In 1860 he returned to Poland where he was greeted with great respect as a famous artist. He spent some time in Poznan where he sculpted a bust of Tytus Dzialynski; after that he went to Wilno where he created more sculptures; a statue of Barbara Radziwill and a bust of Syrkomil, among others.
After the beginning of the January uprising he became, (in March of 1863) the commissioner of the National Government for the Dzisnienski county. In March and April he conducted a personal recruitment campaign, visiting the homes of the nobility posing as a representative of the Cegielski factory in Poznan. At the beginning of May he stood at the head of a 100 man regiment which hurried to the Cytowizna forest which lay on the border of the Dzisnienski, Lepelski, and Borysowski counties. His regiment was composed of infantry, cavalry, and transport. It had several professional officers from the Russian army, and was well supplied in arms and food. From the Cytowizna forest the regiment moved to the great Borysowski forest with the idea of linking up with other units. On 14 May he reached Maj. Porecza, who was under Gen. Jozefowicz, and there he was ambushed by the Russian army. The regiment was scattered and destroyed, while Dmochowski was killed during the fighting. With his death and the destruction of his regiment ended the armed action by inhabitants of Dzisnienski county. Only the beautiful memory of the artist-soldier remained.
[Sources] "Wizerunki Dmochowskiego" [Portraits of Dmochowski] in the W. Enc Il. [The Great Illustrated Encyclopedia] and "Historia Powiatu Braslawskiego" [History of Braslawski County] by Hedemann p. 219. -- Balinski, M., in "Enc. Org." [Encyclopedia] vol. VII; Bialynia-Chodecki, J., "Emisariusz H.D. I listy z Paryza W. Pietkiewicza" [Emmisary H.D. and letters from Paris of W. Pietkiewicz] Lwow 1931 (especially p. 1-13); Bielinski, J., "Uniwersytet Wilenski (1579-1831)" [University of Vilnus 1579-1831], Kr. 1899-1900, III 388-9; Gerson, W., in the W. Enc Il. [The Great Illustrated Encyclopedia] vol. XVI; Gieysztor, J "Pamietniki" [Journals]; Hedemann, O., "Historia Powiatu Braslawskiego" [History of Braslawski County] Wilno [Vilnus] 1930, p. 219-20; Kraszewski, J.I., (Boleslawita) "Rachunki" [Accounts] (from 1867), P. 1868, cz. 2, s 118, 135; Krajewski, J., "Tajne zwiazki polityczne w Galicji" [Secret political unions in Galicja] Lwow 1903. -- Manuscripts: The Murawiejne Archives in Wilno; Military Staff Archives from the Wilno Region from 1863 vol. 464, records of the Field Courtfrom 1864 vol. 954 passim; Janowski, J., "Slownik bio-bibliograficzny" [Bio-bibliographic Dictonary], sub-voce; monograph J. Wolodzkowny (Master's thesis in the Humanities Dept. of U.S.B.): "Rok 1863 w powiacie dzisnienskim" [The year 1863 in Dzisnienski county], p. 20-30, 46. -- Letters of H. Dmochowski to J. Lelewel, W. Pietkiewicz and L. Chodzki from the expedition to Galicja and from America in B. Rappersw., manuscripts 1265, 473, and 428.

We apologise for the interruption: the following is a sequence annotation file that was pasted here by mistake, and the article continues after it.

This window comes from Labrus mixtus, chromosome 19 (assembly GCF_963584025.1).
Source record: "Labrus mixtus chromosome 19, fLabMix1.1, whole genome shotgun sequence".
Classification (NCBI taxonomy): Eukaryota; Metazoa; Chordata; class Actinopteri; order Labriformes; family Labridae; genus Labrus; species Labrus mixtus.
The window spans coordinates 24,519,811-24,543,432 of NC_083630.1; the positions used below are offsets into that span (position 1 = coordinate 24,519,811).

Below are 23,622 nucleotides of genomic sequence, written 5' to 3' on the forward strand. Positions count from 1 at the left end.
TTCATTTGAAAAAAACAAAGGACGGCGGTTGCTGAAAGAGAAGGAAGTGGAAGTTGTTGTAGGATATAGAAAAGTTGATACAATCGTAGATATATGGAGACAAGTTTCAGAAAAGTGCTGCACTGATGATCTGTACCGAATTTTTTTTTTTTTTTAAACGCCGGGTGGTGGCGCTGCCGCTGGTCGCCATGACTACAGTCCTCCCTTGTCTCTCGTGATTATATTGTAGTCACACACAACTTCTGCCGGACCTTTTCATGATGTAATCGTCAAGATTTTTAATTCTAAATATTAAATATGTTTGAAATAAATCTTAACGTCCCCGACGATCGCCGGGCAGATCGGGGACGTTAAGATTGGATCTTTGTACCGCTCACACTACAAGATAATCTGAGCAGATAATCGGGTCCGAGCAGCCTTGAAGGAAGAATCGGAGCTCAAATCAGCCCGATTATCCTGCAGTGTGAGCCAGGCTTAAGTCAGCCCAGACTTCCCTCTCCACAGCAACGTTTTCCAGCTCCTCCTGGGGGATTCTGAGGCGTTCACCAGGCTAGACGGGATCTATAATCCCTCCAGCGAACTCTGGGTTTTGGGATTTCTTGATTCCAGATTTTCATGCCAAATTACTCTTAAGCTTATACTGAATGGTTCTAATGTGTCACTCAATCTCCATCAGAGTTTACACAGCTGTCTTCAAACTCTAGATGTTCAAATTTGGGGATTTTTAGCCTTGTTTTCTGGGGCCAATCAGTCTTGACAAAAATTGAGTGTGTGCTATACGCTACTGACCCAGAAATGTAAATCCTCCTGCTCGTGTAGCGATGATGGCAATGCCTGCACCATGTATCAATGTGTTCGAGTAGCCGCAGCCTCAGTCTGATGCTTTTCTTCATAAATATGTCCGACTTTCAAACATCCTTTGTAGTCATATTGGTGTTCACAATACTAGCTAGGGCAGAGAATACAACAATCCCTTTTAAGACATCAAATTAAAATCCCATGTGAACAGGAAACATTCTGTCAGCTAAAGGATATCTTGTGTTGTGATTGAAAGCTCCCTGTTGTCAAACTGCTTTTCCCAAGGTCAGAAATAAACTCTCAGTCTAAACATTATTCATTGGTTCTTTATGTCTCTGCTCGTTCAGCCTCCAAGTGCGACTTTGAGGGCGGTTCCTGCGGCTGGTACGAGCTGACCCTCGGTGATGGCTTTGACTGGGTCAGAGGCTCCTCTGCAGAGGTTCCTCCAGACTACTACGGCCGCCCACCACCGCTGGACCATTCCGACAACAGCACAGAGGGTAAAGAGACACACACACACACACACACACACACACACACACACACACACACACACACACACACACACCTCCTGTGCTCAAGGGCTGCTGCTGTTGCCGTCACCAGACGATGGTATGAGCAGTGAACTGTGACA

From: Polski Slownik Biograficzny (Polish Biographical Dictionary)
Krakow 1939-1946 Vol: V, pp. 206-207
Author: Ryszard Milenicki (English translation Peter J. Obst, Dec. 4, 1996)
From: Antiques, December 1978, p. 1277; article: "The Atheneum of Philadelphia" by Roger W. Moss, Jr.